Like I aforementioned, the West Village area is awesomely gay. Not totally gay like THE Village, but gay enough to have clean quiet streets and friendly, but unobtrusive locals. I’ve decided that I love gay people…well, men anyway, the truly raving lesbians are still kind of awkward, but that’s more of a social issue than some sort of illegitimate bias. I generally find they tend to be types of people I wouldn’t like anyway, straight or otherwise, so there’s some comfort there.
Gay men are helpful, savvy, and generally good natured. You can usually expect solid advice from them on a topic and they’ll tell you if they don’t know much about whatever you ask them. Assuming you’re the type to consider homosexuality a flaw, what would you prefer to be the serious downfall in a friend? I don’t want to associate with cleptos, liars, whores, or whiners so someone who’s wonderful, but is gay, is pretty flippin sweet in my book.
Like this man who cut Rebbeca’s hair. His little shop is on the lower level on a corner near a giant cathedral in SoHo. Rebbeca wants him to be her new best friend and do her hair at least once a month if not every week.
See how happy she is?!
We explored quite a bit just for a relaxing time away from Newarkness. One of the things I saw that was pretty interesting was handball. There were actually people who got together at a public place with the intent of playing handball. It’s something I’ve done for a lack of options, but not here in the capital of the world that is NYC. People came together to play. Lots of people. They’re behind the ones hooping it up in this picture.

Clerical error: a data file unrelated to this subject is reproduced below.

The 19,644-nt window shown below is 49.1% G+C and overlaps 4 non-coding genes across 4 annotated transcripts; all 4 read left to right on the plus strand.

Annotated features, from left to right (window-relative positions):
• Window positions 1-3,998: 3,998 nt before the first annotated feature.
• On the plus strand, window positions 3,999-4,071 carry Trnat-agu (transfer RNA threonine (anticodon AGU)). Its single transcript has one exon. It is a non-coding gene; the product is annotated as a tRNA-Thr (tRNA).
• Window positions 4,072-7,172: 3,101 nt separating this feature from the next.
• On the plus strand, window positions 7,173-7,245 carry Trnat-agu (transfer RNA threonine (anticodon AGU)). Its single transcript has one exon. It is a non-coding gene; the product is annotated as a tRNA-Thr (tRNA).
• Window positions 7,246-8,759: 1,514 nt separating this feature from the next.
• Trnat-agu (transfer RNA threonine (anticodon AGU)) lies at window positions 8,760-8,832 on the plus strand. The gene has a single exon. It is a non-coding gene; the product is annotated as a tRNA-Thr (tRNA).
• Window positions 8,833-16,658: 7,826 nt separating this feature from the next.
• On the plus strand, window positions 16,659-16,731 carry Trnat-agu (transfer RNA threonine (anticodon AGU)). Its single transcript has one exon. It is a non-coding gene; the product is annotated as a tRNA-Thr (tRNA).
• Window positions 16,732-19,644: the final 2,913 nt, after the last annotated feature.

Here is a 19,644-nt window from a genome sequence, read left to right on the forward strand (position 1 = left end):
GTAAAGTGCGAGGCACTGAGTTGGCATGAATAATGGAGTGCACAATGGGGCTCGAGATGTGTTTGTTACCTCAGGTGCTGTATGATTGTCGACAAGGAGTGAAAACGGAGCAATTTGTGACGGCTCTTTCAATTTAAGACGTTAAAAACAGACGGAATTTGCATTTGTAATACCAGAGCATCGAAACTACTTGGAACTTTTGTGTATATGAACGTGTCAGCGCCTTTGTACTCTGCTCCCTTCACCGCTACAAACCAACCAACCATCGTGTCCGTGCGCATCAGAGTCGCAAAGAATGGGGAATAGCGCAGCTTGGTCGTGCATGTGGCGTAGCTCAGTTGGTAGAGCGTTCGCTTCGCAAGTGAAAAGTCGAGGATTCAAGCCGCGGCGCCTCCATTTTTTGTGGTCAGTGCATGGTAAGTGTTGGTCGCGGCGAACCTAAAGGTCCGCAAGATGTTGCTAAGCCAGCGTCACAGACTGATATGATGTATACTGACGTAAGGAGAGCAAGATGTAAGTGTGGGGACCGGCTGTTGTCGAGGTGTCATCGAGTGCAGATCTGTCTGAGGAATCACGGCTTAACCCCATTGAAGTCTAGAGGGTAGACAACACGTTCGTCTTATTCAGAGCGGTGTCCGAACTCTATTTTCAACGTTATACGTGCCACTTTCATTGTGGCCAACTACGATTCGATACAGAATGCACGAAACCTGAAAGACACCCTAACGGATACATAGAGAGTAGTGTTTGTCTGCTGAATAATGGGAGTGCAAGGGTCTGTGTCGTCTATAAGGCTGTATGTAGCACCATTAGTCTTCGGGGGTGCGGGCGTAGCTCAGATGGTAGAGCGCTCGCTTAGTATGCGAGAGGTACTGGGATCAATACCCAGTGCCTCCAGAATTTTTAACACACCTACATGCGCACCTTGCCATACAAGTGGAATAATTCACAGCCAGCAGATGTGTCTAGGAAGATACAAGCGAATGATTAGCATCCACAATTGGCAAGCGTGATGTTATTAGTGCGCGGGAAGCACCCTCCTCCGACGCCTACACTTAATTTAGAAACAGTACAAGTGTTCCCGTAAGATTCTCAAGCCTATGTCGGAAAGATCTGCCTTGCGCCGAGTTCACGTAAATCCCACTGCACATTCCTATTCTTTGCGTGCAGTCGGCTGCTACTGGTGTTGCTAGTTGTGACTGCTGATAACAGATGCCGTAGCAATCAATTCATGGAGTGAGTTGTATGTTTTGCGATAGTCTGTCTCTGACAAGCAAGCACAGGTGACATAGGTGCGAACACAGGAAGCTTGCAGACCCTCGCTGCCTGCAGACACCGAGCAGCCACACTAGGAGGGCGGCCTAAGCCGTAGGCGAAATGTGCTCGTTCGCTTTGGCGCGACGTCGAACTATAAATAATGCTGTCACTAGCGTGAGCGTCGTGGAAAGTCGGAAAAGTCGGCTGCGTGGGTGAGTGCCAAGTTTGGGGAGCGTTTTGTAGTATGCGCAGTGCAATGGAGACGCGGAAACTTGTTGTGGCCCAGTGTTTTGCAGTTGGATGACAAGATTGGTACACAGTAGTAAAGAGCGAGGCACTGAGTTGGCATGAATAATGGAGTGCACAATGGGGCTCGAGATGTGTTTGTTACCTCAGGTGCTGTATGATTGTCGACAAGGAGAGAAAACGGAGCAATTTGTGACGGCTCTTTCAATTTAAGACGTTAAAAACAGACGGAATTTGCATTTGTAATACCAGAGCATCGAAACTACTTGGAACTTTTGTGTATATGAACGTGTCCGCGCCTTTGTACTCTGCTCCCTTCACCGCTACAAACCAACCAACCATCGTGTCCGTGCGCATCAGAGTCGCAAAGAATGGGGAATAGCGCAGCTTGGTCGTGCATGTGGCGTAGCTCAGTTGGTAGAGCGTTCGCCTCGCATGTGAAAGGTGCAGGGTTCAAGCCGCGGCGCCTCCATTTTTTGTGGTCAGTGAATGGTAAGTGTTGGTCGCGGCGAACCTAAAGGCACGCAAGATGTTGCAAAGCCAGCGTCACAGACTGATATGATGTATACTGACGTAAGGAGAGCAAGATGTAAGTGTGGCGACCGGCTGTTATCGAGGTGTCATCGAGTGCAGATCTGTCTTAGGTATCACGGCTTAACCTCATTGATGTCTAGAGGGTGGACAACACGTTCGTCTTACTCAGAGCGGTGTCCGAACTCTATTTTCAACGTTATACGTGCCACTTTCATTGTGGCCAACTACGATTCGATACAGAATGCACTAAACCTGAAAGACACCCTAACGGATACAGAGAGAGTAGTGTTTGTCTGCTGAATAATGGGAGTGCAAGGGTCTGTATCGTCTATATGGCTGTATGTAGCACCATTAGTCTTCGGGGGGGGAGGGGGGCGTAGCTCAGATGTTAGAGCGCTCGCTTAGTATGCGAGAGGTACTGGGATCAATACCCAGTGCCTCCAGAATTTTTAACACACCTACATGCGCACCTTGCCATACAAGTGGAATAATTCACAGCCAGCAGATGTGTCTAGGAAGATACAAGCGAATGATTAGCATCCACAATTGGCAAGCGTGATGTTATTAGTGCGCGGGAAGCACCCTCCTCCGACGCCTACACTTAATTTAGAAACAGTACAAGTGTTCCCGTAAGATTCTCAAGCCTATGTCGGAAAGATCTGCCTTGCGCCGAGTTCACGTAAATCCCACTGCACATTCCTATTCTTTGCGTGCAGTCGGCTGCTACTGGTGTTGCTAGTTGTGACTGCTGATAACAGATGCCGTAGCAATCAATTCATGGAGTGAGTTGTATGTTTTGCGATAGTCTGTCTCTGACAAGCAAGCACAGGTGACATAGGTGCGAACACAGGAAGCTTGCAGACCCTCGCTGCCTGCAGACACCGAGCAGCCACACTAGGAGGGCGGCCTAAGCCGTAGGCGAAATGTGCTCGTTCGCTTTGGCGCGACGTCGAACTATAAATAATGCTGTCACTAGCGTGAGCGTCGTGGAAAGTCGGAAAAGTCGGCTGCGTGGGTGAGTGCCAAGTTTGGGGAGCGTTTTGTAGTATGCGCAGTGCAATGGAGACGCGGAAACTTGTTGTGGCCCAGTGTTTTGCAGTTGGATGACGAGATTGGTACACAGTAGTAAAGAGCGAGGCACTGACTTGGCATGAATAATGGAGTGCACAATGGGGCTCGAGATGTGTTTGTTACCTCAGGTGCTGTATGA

All that walking around makes you thirsty though. So we found our way back to a place Rebbeca wanted to go. We ate chips and had drinks at a little outdoor mexican place that gave us a time limit and sat us in like a Tetris stack. I didn’t appreciate it very much, but she liked it. I wanted to go across the street to the place for explorers and mad scientists…since that’s pretty much what Rebbeca and I fit to a “T”.
…where’s that come from and what’s it actually mean, “to a T”?
The past few day’s I’ve been on a mission: find the solution for students coming LATE LATE LATE to school in the morning. A few disclaimers: 1. I have seniors the first block of the day. 2. They have major senioritis. 3. They’ve learned over their four years that there are no consistent consequences for their tardiness, they simply show up sign their names in a book and keep it moving.